We are “woefully underprepared” for our ageing society. That was the conclusion of the House of Lords Select Committee chaired by Lord Filkin earlier in the year.
Central to that is the fact that people just aren’t saving enough for retirement and their later life. New polling Age UK commissioned found that just under a quarter of people aged 50-64 - those rapidly approaching state pension age - think there’s no point saving. Worryingly, that’s not because the majority have
Tom Wright, Chief Executive of Age UK and Co-Chair of the Financial Services Commission
already made provision for their future. More than a quarter said they were worried about having enough to live on. Only 15 per cent thought they had saved enough already.
We also frequently hear from older people about the problems they face with money matters, and the lack of solutions that really work for older people. While auto-enrolment is a massive step forward, it will not have time to reap its full benefits for people close to retirement.
That’s why we’re launching the Financial Services Commission – which will be co-chaired by Tom Wright CEO of Age UK and Dr Alexander Scott of the Chartered Insurance Institute. Launching on December 5th, it will be take the form of a series of three summits in which we will work with key industry leaders and consumer experts to examine how to improve the “financial resilience” of older people – their ability to weather the challenges that might lie ahead. It will culminate in June next year with the publication of a roadmap of actions that regulators, government and industry need to take to help keep future and current pensioners financially resilient. Continue reading
Posted in Consumers, Financial Services Commission, Money Matters
Tagged Age UK, Age UK blog, Ageing, ageing population, ageing society, boosting retirement income, Chartered Insurance Institute, consumers, Dr Alexander Scott Chartered Insurance Institute, financial resilience, Financial Services Commission, improving financial resilience, improving the financial resilience of older people, income in retirement, managing finances, money matters, older consumers, older people, pensions, retirement income, Tom Wright Age UK, Tom Wright Chief Executive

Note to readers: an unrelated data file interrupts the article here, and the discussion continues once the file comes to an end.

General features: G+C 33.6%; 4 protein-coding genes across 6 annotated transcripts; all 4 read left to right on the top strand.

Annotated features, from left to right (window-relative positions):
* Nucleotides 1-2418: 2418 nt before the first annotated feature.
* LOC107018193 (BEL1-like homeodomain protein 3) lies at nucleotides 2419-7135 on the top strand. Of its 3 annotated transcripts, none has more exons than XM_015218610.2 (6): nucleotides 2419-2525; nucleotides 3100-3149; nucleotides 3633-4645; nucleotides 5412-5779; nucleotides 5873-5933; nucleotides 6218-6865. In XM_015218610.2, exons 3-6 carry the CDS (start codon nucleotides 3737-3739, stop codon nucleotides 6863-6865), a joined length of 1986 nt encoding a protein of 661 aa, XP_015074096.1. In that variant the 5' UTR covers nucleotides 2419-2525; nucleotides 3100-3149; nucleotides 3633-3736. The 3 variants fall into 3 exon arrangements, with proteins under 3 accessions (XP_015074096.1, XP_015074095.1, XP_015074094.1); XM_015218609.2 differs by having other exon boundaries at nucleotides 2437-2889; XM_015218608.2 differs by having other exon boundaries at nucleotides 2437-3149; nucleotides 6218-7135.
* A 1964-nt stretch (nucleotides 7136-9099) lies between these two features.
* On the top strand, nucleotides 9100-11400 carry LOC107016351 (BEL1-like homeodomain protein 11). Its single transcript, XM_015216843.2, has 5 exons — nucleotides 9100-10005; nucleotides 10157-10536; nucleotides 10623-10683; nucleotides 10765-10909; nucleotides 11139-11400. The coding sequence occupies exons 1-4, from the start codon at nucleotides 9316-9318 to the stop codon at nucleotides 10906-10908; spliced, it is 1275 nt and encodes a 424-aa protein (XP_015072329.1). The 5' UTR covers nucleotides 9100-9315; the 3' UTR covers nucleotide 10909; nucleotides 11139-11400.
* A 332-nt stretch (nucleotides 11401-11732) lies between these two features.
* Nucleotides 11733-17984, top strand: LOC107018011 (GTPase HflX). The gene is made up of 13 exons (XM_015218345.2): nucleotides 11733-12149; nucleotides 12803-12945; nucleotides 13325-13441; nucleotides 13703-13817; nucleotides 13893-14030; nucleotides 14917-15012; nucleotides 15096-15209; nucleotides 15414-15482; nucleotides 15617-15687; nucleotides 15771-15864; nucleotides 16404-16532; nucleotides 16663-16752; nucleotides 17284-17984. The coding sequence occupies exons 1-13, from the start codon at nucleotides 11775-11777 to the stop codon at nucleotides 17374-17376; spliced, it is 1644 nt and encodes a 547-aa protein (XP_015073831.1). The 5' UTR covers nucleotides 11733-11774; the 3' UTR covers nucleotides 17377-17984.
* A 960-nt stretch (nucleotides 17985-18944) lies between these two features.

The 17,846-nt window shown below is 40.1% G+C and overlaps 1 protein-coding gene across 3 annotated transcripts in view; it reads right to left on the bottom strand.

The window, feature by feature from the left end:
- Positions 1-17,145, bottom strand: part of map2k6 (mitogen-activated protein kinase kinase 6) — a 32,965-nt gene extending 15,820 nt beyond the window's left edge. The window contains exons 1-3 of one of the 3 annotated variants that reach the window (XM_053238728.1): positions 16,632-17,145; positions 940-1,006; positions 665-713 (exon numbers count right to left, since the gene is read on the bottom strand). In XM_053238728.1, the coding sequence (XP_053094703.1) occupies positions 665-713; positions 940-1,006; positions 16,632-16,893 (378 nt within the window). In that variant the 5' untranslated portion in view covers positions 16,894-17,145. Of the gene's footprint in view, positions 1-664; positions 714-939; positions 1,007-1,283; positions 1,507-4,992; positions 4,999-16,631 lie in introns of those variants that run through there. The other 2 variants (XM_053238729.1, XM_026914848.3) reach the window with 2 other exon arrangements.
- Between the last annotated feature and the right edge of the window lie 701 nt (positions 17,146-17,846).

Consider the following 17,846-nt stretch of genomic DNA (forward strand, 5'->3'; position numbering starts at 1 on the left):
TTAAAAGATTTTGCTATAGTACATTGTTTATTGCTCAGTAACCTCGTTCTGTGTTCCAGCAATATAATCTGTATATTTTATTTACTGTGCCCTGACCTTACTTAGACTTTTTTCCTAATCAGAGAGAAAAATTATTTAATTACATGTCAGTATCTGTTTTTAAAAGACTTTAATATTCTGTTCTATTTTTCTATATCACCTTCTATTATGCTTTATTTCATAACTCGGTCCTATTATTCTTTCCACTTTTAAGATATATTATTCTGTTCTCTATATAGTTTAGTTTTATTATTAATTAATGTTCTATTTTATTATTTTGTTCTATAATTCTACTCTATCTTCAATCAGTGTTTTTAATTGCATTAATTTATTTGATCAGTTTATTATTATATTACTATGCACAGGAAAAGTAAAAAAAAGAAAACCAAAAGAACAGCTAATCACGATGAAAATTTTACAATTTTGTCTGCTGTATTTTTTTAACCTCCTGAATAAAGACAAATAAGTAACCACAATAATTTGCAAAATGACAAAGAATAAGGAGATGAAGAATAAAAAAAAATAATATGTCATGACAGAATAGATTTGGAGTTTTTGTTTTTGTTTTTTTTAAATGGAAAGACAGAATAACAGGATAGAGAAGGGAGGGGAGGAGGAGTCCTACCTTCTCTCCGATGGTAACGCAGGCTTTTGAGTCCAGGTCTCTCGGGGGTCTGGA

Sue Cooley from Manchester City Council, who won the Age UK Councillor Award in 2012
Do you know who your councillor is? Councillors are elected by all of us and can have a big impact on our community, but do we appreciate and acknowledge what they do?
Councillors really can have a huge impact on our communities. They are key players when coordinating people from the public, private, and voluntary sectors and they can provide a voice for those who would otherwise go unheard.
In recognition of this important role, Age UK is working with the Local Government and Information Unit (LGiU) to sponsor the Age UK Councillor Award as part of the 2013 C’llr Achievement Awards.
The Age UK award will be given to a councillor who has made a significant contribution to improving services or neighbourhoods in the area they represent, so as to benefit older people. It could be campaigning for better lighting, arranging more seating or increasing the number of public toilets.
Posted in Communities and inclusion, Local government
Tagged @CllrAwards, Age UK, Age UK blog, Age UK Councillor Award, Ageing, ageing population, ageing society, C’llr Achievement Awards, Communities & inclusion, Councillor Achievement Awards, Councillors, LGiU, LGiU and CCLA C’llr Achievement Awards 2014, Local government, neighbourhoods, older people
This blog was contributed by Paul Gamble, Chief Executive of Habinteg Housing Association.
Effective housing policies will make or break the UK’s ability to meet the challenges posed by our ageing population. Building homes that remain accessible for all stages of a person’s life and can be adapted easily, taking into account diverse and changing need, just makes sense.
Habinteg and Age UK have both contributed to the Government’s review of housing standards consultation and made the case for national standards that increase the supply of accessible homes. The new three tiered approach recommended by the Government needs to prioritise access issues. Without this local and national commitment, the homes of the future will simply not provide for the needs of the increasing number of older and disabled people in the UK.
Photo: Ell Brown (Creative Commons)
An ageing population
The projections could not be clearer. By 2030, one in three people in the UK will be aged over 55 with the number of disabled people estimated to rise to 4.6million by 2041.
People want to age in their own homes as independently as possible, for as long as they are able. Continue reading
Posted in Housing
Tagged Age UK, Age UK blog, Ageing, ageing population, ageing society, Government, Habinteg Housing Association, housing, housing standards, Housing standards review consultation, lifetime homes, older people, Paul Gamble Habinteg